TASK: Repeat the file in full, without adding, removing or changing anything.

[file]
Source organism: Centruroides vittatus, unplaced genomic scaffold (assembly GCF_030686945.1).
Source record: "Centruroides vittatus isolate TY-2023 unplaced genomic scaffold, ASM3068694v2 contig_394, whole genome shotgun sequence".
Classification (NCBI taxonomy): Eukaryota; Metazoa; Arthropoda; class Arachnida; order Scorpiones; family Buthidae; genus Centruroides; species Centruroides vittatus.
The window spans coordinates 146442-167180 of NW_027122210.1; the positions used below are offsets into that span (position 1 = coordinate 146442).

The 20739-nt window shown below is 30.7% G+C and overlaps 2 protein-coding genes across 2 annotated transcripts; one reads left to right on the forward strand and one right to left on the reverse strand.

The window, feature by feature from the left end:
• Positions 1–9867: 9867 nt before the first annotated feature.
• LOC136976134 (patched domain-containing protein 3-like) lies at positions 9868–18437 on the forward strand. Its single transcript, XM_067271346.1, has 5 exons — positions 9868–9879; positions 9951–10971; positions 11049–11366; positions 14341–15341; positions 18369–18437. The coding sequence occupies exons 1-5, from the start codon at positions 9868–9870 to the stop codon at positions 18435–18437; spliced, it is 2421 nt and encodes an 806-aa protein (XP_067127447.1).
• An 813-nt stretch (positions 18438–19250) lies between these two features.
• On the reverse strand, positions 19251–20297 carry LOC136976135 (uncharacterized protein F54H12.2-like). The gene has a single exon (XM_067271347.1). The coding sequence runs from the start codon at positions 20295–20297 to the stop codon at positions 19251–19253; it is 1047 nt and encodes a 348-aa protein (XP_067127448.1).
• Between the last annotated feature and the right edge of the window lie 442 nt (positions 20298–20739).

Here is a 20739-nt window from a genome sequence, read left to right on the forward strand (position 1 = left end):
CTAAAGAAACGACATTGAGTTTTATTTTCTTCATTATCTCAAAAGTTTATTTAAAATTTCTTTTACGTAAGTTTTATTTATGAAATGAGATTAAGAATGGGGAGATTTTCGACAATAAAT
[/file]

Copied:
Source organism: Centruroides vittatus, unplaced genomic scaffold (assembly GCF_030686945.1).
Source record: "Centruroides vittatus isolate TY-2023 unplaced genomic scaffold, ASM3068694v2 contig_394, whole genome shotgun sequence".
Classification (NCBI taxonomy): Eukaryota; Metazoa; Arthropoda; class Arachnida; order Scorpiones; family Buthidae; genus Centruroides; species Centruroides vittatus.
The window spans coordinates 146442-167180 of NW_027122210.1; the positions used below are offsets into that span (position 1 = coordinate 146442).

The 20739-nt window shown below is 30.7% G+C and overlaps 2 protein-coding genes across 2 annotated transcripts; one reads left to right on the forward strand and one right to left on the reverse strand.

The window, feature by feature from the left end:
• Positions 1–9867: 9867 nt before the first annotated feature.
• LOC136976134 (patched domain-containing protein 3-like) lies at positions 9868–18437 on the forward strand. Its single transcript, XM_067271346.1, has 5 exons — positions 9868–9879; positions 9951–10971; positions 11049–11366; positions 14341–15341; positions 18369–18437. The coding sequence occupies exons 1-5, from the start codon at positions 9868–9870 to the stop codon at positions 18435–18437; spliced, it is 2421 nt and encodes an 806-aa protein (XP_067127447.1).
• An 813-nt stretch (positions 18438–19250) lies between these two features.
• On the reverse strand, positions 19251–20297 carry LOC136976135 (uncharacterized protein F54H12.2-like). The gene has a single exon (XM_067271347.1). The coding sequence runs from the start codon at positions 20295–20297 to the stop codon at positions 19251–19253; it is 1047 nt and encodes a 348-aa protein (XP_067127448.1).
• Between the last annotated feature and the right edge of the window lie 442 nt (positions 20298–20739).

Here is a 20739-nt window from a genome sequence, read left to right on the forward strand (position 1 = left end):
CTAAAGAAACGACATTGAGTTTTATTTTCTTCATTATCTCAAAAGTTTATTTAAAATTTCTTTTACGTAAGTTTTATTTATGAAATGAGATTAAGAATGGGGAGATTTTCGACAATAAAT